Dr Jennifer Rayward
UK patients going abroad for fertility treatment may worry about the standard of care they’ll receive. But that can be unfounded says one clinician in Spain, where fertility laws are strictly regulated.
Patients who have trouble accessing fertility treatment in the UK may decide to investigate the possibility of receiving it overseas. Of course, they may then start to worry about the standard of care they’ll receive when they get there.
Yet, in many cases they shouldn’t, says Dr Jennifer Rayward, Co-Founder of ProcreaTec clinic in Madrid, Spain — and particularly if they have done their research properly.
“I completely understand why UK patients might worry about going abroad to have fertility treatment,” she admits. “I’d be wary if I was in a country I didn’t know and where I couldn’t speak the language. But, take Spain; what many people don’t realise is that assisted reproduction here is strictly regulated by central government. Plus, fertility clinics are regulated by autonomous regions and audited every year by Sociedad Española de Fertilidad (Spanish Fertility Society).”
Strong research base and more flexible laws
In June, the European Society of Human Reproduction and Embryology reported that Spain was the most active country in assisted reproduction in Europe, with a record 140,909 treatment cycles performed.
“The worldwide medical community thinks of Spain as one of the best countries for assisted reproduction – and rightly so,” says Dr Rayward.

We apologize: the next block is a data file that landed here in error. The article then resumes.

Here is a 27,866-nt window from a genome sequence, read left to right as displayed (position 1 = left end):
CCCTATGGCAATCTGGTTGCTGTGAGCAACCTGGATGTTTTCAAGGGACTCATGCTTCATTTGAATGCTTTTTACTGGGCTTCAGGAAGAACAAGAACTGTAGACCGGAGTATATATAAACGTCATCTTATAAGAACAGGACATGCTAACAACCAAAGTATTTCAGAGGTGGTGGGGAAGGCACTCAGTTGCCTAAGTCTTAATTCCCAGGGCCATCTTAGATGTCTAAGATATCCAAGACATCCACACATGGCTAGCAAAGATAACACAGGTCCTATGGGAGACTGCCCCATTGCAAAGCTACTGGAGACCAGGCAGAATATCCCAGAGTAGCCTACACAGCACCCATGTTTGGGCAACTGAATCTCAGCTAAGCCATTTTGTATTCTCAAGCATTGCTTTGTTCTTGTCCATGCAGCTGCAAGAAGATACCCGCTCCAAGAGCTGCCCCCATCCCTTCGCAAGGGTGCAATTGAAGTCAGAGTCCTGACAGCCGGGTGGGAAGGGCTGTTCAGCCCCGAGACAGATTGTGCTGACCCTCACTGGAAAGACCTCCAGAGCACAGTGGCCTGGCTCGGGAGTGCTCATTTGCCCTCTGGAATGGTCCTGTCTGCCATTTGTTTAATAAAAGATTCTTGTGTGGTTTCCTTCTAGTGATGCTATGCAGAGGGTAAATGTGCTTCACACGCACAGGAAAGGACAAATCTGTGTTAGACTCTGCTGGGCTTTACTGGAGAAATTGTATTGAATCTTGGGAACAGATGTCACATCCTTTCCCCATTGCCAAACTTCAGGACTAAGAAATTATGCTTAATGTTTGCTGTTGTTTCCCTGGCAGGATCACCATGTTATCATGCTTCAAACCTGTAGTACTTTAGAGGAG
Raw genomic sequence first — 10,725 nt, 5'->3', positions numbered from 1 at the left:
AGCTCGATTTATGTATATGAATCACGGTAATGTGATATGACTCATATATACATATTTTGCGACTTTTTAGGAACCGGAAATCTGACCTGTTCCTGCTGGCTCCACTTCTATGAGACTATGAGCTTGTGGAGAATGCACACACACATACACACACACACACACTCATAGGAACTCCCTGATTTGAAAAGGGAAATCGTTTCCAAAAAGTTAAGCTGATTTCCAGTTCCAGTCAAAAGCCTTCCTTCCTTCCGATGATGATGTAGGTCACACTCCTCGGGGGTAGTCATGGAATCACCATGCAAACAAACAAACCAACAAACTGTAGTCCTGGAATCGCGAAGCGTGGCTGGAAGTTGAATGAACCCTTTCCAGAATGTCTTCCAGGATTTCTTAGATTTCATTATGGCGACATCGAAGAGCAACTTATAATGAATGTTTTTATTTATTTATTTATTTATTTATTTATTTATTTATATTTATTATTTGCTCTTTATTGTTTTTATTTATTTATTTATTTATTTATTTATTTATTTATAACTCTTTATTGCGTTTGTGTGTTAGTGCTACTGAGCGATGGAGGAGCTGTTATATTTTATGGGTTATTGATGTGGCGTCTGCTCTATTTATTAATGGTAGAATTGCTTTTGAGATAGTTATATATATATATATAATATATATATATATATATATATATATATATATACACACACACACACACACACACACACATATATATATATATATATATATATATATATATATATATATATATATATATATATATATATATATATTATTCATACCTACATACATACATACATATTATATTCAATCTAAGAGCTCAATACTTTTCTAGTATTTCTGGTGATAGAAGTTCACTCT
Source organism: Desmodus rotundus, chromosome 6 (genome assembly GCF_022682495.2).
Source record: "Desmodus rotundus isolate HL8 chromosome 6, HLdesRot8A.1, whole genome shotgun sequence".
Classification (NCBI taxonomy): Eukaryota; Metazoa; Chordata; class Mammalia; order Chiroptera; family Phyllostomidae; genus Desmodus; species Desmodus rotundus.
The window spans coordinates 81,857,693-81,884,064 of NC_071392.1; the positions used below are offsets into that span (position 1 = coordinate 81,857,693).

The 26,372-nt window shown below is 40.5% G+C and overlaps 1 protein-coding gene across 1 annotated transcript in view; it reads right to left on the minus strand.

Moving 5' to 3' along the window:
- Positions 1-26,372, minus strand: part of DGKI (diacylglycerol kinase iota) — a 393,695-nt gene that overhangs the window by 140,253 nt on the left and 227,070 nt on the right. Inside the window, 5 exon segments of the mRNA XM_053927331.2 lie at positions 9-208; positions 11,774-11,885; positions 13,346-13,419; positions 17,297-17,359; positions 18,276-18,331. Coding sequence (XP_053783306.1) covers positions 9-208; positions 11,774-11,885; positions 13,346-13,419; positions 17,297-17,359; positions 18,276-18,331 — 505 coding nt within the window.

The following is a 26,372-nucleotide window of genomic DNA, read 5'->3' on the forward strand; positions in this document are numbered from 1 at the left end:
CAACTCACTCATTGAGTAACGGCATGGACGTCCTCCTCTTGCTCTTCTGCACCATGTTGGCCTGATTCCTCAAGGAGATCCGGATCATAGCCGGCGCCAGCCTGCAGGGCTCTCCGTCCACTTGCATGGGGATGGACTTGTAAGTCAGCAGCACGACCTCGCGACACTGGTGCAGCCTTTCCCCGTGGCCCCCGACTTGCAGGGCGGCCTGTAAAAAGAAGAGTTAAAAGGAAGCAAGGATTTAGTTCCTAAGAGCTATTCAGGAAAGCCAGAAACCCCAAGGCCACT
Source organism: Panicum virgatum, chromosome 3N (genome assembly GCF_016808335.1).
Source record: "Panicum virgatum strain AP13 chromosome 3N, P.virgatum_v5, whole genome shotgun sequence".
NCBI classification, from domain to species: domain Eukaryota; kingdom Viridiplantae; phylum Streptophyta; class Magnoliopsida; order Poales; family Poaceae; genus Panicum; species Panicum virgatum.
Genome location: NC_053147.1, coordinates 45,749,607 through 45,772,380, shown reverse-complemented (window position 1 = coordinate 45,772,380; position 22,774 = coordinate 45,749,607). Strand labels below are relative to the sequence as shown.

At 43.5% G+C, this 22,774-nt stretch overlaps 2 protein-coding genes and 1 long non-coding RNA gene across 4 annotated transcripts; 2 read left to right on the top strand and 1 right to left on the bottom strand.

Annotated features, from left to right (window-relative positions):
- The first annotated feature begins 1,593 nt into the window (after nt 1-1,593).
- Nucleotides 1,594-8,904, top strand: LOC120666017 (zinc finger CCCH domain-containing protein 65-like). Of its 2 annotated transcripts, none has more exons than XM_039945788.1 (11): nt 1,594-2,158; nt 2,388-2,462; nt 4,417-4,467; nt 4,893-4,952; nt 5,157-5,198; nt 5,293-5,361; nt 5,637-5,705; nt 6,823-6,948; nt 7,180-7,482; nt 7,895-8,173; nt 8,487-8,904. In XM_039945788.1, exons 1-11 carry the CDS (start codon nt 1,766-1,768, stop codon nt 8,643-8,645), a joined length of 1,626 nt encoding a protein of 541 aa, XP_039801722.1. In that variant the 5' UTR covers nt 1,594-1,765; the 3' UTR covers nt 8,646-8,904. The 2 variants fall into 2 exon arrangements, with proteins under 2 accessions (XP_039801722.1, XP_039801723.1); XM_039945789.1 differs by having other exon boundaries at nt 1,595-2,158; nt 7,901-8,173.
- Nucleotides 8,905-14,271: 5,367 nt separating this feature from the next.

“We’re home to some of the strongest research groups in the world and we have lots of egg donors because our laws are more flexible than those of other countries.” Also, in Spain, fertility treatment is open to anyone over the age of 18, including same-sex and unmarried couples and single parents.
Studying patients to boost chances of fertility
Naturally, treatments can be expensive and no clinic — wherever it is in the world — can guarantee pregnancy. “Nature is nature,” says Dr Rayward.
“But the high success rates we see in Spain are partly due to the range of technologies and techniques that are used. For example, pre-implantation genetic testing allows us to biopsy the embryo to ensure it’s healthy before we transfer it. And, while we can’t improve the quality of sperm, embryologists are able to select the best sperm from a sample for micro-injection.” If patients are studied closely before treatment in order to get a good diagnosis, the chances of a better outcome will be increased.
When deciding on a fertility clinic in a different country, patients should ensure it will offer them a summary of every treatment they receive and every test they have.
Clinicians should also be able and willing to speak to patients’ doctors in the UK, and pledge to remain in close contact in the pre- and post-natal periods.
“This can be a worrying time,” agrees Dr Rayward. “But that isn’t only the case for those having fertility treatment in a foreign country. It’s the same for any patient having fertility treatment in any country in the world.”